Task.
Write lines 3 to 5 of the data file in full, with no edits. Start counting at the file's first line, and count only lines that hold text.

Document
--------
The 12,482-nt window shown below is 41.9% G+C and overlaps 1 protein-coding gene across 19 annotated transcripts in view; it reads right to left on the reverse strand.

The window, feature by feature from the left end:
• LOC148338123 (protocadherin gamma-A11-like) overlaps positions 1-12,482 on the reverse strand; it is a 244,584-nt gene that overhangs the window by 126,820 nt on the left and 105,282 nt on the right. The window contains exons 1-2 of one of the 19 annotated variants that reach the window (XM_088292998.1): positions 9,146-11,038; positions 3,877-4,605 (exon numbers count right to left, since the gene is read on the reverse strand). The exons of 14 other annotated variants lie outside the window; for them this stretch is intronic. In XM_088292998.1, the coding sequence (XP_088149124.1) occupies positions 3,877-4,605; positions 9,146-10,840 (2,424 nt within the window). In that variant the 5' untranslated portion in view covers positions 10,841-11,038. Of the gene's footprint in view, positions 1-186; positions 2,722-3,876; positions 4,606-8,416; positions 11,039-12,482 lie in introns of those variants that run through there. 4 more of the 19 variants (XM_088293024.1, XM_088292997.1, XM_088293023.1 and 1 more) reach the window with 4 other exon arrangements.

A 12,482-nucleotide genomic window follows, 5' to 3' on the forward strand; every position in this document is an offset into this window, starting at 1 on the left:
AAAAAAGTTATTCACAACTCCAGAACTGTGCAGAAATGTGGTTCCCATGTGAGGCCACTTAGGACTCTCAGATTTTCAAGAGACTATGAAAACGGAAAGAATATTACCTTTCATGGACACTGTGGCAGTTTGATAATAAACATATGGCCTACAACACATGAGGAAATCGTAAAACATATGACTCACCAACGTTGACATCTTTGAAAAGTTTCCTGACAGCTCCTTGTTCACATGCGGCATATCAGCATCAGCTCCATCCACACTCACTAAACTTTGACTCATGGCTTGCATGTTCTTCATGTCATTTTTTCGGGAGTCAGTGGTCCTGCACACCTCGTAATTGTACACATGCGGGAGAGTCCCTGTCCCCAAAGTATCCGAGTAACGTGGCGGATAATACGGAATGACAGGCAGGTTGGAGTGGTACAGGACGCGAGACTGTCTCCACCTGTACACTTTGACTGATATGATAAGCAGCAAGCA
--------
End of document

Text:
• LOC148338123 (protocadherin gamma-A11-like) overlaps positions 1-12,482 on the reverse strand; it is a 244,584-nt gene that overhangs the window by 126,820 nt on the left and 105,282 nt on the right. The window contains exons 1-2 of one of the 19 annotated variants that reach the window (XM_088292998.1): positions 9,146-11,038; positions 3,877-4,605 (exon numbers count right to left, since the gene is read on the reverse strand). The exons of 14 other annotated variants lie outside the window; for them this stretch is intronic. In XM_088292998.1, the coding sequence (XP_088149124.1) occupies positions 3,877-4,605; positions 9,146-10,840 (2,424 nt within the window). In that variant the 5' untranslated portion in view covers positions 10,841-11,038. Of the gene's footprint in view, positions 1-186; positions 2,722-3,876; positions 4,606-8,416; positions 11,039-12,482 lie in introns of those variants that run through there. 4 more of the 19 variants (XM_088293024.1, XM_088292997.1, XM_088293023.1 and 1 more) reach the window with 4 other exon arrangements.

A 12,482-nucleotide genomic window follows, 5' to 3' on the forward strand; every position in this document is an offset into this window, starting at 1 on the left:
AAAAAAGTTATTCACAACTCCAGAACTGTGCAGAAATGTGGTTCCCATGTGAGGCCACTTAGGACTCTCAGATTTTCAAGAGACTATGAAAACGGAAAGAATATTACCTTTCATGGACACTGTGGCAGTTTGATAATAAACATATGGCCTACAACACATGAGGAAATCGTAAAACATATGACTCACCAACGTTGACATCTTTGAAAAGTTTCCTGACAGCTCCTTGTTCACATGCGGCATATCAGCATCAGCTCCATCCACACTCACTAAACTTTGACTCATGGCTTGCATGTTCTTCATGTCATTTTTTCGGGAGTCAGTGGTCCTGCACACCTCGTAATTGTACACATGCGGGAGAGTCCCTGTCCCCAAAGTATCCGAGTAACGTGGCGGATAATACGGAATGACAGGCAGGTTGGAGTGGTACAGGACGCGAGACTGTCTCCACCTGTACACTTTGACTGATATGATAAGCAGCAAGCA